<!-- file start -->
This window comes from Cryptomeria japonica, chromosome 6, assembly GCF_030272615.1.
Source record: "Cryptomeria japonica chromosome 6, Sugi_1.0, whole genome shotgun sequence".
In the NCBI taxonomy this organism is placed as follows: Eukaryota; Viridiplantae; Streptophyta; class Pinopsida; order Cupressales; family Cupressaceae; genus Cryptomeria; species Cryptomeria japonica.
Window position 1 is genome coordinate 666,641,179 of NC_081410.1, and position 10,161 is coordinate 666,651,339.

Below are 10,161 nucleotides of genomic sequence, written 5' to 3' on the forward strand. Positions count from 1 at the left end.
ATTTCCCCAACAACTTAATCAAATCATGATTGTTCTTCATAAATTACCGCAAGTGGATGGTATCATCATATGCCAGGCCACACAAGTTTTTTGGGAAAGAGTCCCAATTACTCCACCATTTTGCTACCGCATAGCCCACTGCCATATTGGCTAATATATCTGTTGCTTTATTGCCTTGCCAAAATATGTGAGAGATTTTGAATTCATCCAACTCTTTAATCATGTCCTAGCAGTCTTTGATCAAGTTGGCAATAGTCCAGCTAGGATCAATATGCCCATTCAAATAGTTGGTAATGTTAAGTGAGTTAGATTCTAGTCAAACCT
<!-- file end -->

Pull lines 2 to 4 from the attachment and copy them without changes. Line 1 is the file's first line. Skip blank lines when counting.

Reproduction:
Source record: "Cryptomeria japonica chromosome 6, Sugi_1.0, whole genome shotgun sequence".
In the NCBI taxonomy this organism is placed as follows: Eukaryota; Viridiplantae; Streptophyta; class Pinopsida; order Cupressales; family Cupressaceae; genus Cryptomeria; species Cryptomeria japonica.
Window position 1 is genome coordinate 666,641,179 of NC_081410.1, and position 10,161 is coordinate 666,651,339.